Genesis 50:1–26: God Meant it for Good

by Jun 28, 20210 comments

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Since the book of Genesis is the first book of the Bible, Christians understand how important the stories of creation, fall, and covenant are for understanding God’s work of redemption in the world. Many times, however, we narrow our focus on Genesis’s foundational nature to the first three chapters exclusively, as well as to the major stories of the flood, the call and covenants with Abraham, and perhaps a few other interesting narratives along the way. We should not overlook, however, the critical role of the conclusion to the book in Genesis 50.

While, on the surface, this last chapter of Genesis seems only to tie up loose ends as it narrates the burial of Jacob and the death of Joseph, this narrative is written to give a suitable conclusion to the book as a whole. Genesis began with the story of God’s creation of the world and the blessing, that he gave, but, very quickly, sin ripped that blessing from the world. The rest of the book of Genesis, then, has been about how God will re-establish that blessing in the world. Although Genesis 50 does not give the final word on how God will restore his blessing to the world, the book of Genesis does end with an important word to give a provisional conclusion to the conflict introduced at the Fall: God is working all things together for our good.

Discussion Questions

1) How does Genesis 50:1–14 highlight the extensive grief and mourning for Jacob’s death? How many people are drawn into this grief for the death of the patriarch? Beyond the grief of losing a father, or an elder statesman, what other factors might lead to this level of grief and mourning? How should we finally evaluate Jacob, after the life he has lived, and the burial he receives in Canaan? What does Jacob’s legacy teach us for our own lives today?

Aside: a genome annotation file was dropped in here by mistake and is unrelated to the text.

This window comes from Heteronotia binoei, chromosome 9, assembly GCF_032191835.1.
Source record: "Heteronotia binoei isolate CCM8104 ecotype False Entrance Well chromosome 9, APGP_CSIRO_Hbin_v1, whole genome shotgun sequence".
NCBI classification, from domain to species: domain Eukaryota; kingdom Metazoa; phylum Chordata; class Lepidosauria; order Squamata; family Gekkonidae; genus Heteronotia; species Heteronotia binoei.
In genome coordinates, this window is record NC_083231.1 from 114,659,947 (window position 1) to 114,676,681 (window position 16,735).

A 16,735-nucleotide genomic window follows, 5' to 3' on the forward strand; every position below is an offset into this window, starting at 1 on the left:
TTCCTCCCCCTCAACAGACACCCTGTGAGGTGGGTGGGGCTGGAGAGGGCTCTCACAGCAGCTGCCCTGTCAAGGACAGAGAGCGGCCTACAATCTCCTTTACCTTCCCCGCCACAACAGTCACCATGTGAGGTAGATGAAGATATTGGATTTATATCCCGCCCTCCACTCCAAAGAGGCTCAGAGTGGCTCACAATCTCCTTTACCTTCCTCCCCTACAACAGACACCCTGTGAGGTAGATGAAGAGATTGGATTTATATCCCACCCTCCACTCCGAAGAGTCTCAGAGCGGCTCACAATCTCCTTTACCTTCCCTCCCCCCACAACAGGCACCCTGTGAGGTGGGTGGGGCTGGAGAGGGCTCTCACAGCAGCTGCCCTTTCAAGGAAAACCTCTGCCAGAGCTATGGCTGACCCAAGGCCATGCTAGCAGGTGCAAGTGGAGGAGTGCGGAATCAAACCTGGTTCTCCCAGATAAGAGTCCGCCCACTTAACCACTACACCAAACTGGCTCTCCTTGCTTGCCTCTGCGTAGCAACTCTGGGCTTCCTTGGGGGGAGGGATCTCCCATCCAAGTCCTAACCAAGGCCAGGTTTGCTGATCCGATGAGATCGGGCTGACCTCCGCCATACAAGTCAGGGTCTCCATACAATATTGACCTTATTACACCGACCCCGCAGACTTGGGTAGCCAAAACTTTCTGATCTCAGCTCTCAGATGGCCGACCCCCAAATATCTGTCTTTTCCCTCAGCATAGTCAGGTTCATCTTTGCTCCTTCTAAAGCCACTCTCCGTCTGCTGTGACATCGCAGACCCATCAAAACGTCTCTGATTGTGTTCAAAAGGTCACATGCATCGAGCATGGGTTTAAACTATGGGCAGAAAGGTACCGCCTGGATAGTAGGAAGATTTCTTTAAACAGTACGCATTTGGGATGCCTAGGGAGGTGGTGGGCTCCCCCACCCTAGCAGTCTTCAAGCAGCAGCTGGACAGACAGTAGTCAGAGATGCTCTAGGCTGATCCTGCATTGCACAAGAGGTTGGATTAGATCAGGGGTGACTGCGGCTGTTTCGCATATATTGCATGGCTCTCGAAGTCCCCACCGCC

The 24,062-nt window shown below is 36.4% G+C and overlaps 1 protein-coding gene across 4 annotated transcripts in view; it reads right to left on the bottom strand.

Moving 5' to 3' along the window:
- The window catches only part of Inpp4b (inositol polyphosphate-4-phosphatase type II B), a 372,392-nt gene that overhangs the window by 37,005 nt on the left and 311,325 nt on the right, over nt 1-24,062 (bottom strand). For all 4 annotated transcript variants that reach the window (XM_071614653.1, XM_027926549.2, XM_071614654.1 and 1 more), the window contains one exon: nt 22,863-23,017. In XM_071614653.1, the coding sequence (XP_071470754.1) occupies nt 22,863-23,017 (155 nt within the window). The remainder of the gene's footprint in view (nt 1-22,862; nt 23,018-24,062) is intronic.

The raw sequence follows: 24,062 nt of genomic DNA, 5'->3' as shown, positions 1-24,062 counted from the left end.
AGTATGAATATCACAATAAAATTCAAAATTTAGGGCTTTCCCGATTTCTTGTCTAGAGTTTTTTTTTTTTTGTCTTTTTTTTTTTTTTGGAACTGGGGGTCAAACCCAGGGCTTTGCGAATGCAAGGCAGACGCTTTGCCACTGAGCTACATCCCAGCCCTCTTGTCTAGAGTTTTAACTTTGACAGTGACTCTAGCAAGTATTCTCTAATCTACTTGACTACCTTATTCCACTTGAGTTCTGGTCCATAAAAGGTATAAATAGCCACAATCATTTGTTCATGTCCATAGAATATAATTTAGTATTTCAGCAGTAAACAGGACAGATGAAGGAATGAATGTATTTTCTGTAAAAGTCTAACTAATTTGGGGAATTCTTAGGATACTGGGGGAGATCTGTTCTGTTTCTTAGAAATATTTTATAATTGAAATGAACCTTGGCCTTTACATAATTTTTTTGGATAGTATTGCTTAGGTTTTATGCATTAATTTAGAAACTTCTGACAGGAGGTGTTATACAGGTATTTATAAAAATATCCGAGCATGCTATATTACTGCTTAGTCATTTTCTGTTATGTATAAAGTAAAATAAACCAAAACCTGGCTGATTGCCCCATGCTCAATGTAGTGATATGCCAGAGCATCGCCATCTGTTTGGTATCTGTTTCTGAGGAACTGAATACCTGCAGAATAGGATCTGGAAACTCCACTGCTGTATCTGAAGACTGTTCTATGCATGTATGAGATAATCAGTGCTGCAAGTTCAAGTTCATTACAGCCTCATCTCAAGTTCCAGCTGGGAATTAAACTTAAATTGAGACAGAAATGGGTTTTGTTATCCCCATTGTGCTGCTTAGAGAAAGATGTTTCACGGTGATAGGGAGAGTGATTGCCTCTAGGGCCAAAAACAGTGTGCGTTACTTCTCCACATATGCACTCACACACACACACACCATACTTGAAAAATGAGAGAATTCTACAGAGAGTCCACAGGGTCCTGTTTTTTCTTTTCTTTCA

2) How does Joseph’s question, “Am I in the place of God?” (v. 19), reject the false promise of the serpent to Adam and Eve (Gen. 3:5)? How have we seen Joseph entrust himself to God’s wisdom and goodness throughout this story? How should we understand Joseph’s statement that, what his brothers meant for evil, God meant for good (v. 20)? If the “good” is tied up in keeping many people alive, how is Joseph once again rejecting the lies of the serpent to Adam and Eve (Gen. 3:4)?

3) What does Joseph mean when he tells his brothers twice that God “will surely visit you” (v. 24–25)? What does it mean for God to “visit” his people? What does it mean for God to “visit” his enemies? How do these final words of Joseph look forward to the events that we will read about in the book of Exodus? How important would this promise have been for the Israelites as they waited in exile in Egypt—especially when a future Pharaoh treated them so cruelly (Ex. 1:8–14)?

4) The book of Genesis ends with God’s people in exile, awaiting the visitation of their God. How does this ending foreshadow the end of the Old Testament, especially when we remember that the last book of the Hebrew Old Testament ends with 2 Chronicles (cf. 2 Chron. 36:17–23)? How does this ending foreshadow the end of the New Testament (cf. Rev. 22:20)? How, then, does the end of Genesis inform the way that we should live our lives until Christ returns?